The Hyundai Tucson has been manufactured as the company’s crossover SUV since 2004. Over the years, it’s received high ratings from the U.S. National Highway Traffic Safety Administration (NHTSA) and the 2017 model has received 4.5 stars from Car and Driver, which has touted the vehicle’s comfort, slick exterior, and prime fuel economy.
The Hyundai Tucson comes with a standard 5-year/60,000-mile basic warranty or a 10-year/100,000-mile powertrain warranty. Coverage under the new vehicle warranty includes radio and audio systems, paint, battery, and other wear items as specified by the time and mileage limits under the outlined terms.
However, once the Hyundai manufacturer warranty has expired, drivers are left without coverage for major components of their vehicle. Although modern vehicles are being built to last longer, repairs are typically still inevitable at some point during the vehicle’s time on the road. With estimated costs for the Hyundai Tucson starting at *$450 (and ranging upwards to $700) for an alternator replacement, not including towing fees or labor, it may cause a financial strain on a person’s monthly budget.
With a vehicle service contract, drivers can secure peace of mind and ensure coverage for certain major vehicle parts even after their original warranty has expired. A customized coverage plan helps align your individual needs based on the make and model of your vehicle and the amount of mileage you currently have on your car.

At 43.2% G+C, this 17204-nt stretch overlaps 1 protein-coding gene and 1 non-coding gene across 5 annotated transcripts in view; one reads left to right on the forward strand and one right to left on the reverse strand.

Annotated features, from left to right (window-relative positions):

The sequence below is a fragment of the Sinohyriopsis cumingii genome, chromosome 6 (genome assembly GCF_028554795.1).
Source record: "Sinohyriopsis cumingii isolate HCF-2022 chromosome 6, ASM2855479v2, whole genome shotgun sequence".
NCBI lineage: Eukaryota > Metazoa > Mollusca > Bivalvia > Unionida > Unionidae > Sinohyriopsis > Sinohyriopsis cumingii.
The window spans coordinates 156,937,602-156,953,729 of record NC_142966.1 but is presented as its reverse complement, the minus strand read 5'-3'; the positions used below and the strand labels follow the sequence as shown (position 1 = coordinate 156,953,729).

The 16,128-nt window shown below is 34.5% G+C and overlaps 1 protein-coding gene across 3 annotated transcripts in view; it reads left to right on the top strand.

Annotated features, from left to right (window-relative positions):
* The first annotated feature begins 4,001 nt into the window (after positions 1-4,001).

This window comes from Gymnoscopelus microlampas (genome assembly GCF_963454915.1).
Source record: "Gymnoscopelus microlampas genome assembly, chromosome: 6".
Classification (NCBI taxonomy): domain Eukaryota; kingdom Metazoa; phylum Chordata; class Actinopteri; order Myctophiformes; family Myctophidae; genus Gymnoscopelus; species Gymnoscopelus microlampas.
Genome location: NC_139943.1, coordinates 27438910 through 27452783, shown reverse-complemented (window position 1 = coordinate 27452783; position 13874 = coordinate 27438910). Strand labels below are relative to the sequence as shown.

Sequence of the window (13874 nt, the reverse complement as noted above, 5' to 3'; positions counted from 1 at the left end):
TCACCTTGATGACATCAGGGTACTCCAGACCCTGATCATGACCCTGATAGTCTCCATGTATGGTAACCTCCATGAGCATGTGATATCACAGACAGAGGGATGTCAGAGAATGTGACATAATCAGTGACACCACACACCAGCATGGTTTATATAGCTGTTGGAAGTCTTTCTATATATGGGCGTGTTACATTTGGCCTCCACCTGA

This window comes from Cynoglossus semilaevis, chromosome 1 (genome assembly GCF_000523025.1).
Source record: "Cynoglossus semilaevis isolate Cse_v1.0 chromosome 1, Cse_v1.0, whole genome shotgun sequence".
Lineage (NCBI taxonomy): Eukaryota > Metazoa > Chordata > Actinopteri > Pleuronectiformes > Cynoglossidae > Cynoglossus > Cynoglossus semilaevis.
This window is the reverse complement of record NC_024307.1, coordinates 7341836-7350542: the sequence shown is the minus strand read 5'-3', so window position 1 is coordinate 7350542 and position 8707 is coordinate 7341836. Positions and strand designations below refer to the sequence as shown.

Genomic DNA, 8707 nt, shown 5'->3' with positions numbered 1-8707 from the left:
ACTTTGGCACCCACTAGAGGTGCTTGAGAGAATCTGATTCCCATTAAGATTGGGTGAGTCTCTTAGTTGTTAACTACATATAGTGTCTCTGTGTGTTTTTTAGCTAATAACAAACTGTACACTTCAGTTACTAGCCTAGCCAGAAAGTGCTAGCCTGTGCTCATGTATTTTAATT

Those who choose extended coverage under a vehicle service contract also have access to free towing services, 24-hour roadside assistance, and rental car reimbursement, rather than having to pay out of pocket unexpectedly for these extraneous costs.
The need for vehicle repairs is never anything anyone wants to face because of the inconvenience and stress often associated with it. But having a plan in place ahead of time can help alleviate some of that concern. Find out what level of vehicle service contract you’re eligible for and see how it may benefit you in the future.
*Estimates from repairpal.com
A Vehicle Service Contract (VSC) is often referred to as an “extended warranty,” but it is not a warranty. A VSC does, however, provide repair coverage for your vehicle after the manufacturer’s warranty expires. A VSC is a contract between you and a VSC provider or administrator that states what is a covered repair and what is not.